By Riva Gold

U.S. stocks were poised for another muted session Thursday following a modest pullback in Europe and Asia.

Futures indicated a 5-point opening gain for the Dow Jones Industrial Average, which had flirted with the 20000 milestone level on Wednesday in its tightest trading range since 2014.

Investors digested data showing U.S. gross domestic product expanded at an annual rate of 3.5% in the third quarter. The rate was revised up from last month's 3.2% estimate. Separately, durable-goods orders fell 4.6% in November from a month earlier, as aircraft orders plummeted.

In corporate news, shares in Apple fell 0.3% in U.S. premarket trading, while Nokia's shares were down nearly 4% in Europe after Apple and the Finnish telecommunications-equipment maker filed competing lawsuits over intellectual property.

Market activity was otherwise quiet ahead of the Christmas holidays, with volumes trailing off and currencies and government bonds trading in narrow ranges.

"With just two sessions until the Christmas break, few traders want to open new positions," said Lee Wild, stockbroker at Interactive Investor.

The Stoxx Europe 600 was down 0.1% in afternoon trading as the basic-resources sector led declines. Falling base-metal prices weighed on mining companies, with copper futures down 1.2% at $5,438 a ton.

Investors were also focused on the fate of Italy's Banca Monte dei Paschi di Siena SpA. The lender swung between gains and losses in morning trading and was last down 3.4% after falling 12% Wednesday as it struggled to sell fresh shares and avert a government bailout.

The bank needs to complete its rescue plan by the end of the year as part of a major balance-sheet cleanup agreed with the European Central Bank.

Shares in Asia mostly fell in thin holiday trading, with Hong Kong's Hang Seng Index down 0.8% and Japan's Nikkei Stock Average off 0.1%, pulled lower by financial stocks. Australian shares advanced 0.5%.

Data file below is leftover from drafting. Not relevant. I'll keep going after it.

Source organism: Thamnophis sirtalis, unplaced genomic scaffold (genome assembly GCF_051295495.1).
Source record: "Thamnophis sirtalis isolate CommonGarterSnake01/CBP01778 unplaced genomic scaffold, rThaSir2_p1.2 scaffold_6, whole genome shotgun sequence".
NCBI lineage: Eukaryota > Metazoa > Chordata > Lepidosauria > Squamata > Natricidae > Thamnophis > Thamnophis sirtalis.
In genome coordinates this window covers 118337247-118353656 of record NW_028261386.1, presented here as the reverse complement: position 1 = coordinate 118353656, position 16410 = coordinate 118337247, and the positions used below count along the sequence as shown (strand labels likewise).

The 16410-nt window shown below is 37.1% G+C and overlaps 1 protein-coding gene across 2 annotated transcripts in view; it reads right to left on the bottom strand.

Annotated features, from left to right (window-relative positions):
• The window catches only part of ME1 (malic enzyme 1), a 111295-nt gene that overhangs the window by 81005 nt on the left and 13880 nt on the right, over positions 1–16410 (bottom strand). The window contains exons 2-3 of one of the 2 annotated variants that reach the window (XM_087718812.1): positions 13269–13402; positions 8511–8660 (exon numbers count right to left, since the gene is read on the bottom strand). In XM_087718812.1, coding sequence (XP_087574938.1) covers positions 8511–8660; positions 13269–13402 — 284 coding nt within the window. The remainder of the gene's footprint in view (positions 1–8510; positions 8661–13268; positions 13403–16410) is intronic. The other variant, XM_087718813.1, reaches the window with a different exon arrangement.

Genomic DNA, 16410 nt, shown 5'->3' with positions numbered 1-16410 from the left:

In currencies, the WSJ Dollar Index edged up 0.1% after settling at its second-highest level this year. The British pound fell 0.3% to $1.2334, while the euro rose 0.1% against the dollar to $1.0446 after falling around 4% so far this year.

"Unlike sterling, where we've at least had a fleeting sight of all-time lows, we're still a way off for the euro," said Simon Derrick, chief currency strategist at BNY Mellon. The difference in yield between European and U.S. government bonds is steep, putting the euro at risk of falling sharply next year, he said.

The 10-year German bund yield nudged up to 0.263% on Thursday from 0.243% Wednesday, while the 10-year U.S. Treasury note was at 2.558% from 2.554%, a recovery of 1.177 percentage points from its July 8 low. Yields move inversely to prices.

"The roller coaster we've witnessed in the interest-rates market has been pretty epic -- we hit generational lows [in yields] midyear, and just as quickly...have given back all of those gains and more," said Mark Heppenstall, chief investment officer at Penn Mutual Asset Management.

He expects yields to continue to rise next year, given the potential for fiscal stimulus in the U.S. to boost a strengthening economy. "I don't think we're at that point yet, but if we move north of 3% on the 10-year [Treasury] note, equity investors are going to stand up and take notice, " he said.

Some are concerned that a fast appreciation of rates and tightening of monetary policy by the Federal Reserve could cool the economy and drag down a stock market that has climbed to record highs.

--Giovanni Legorano and Ese Erheriene contributed to this article.

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(END) Dow Jones Newswires

December 22, 2016 09:18 ET (14:18 GMT)

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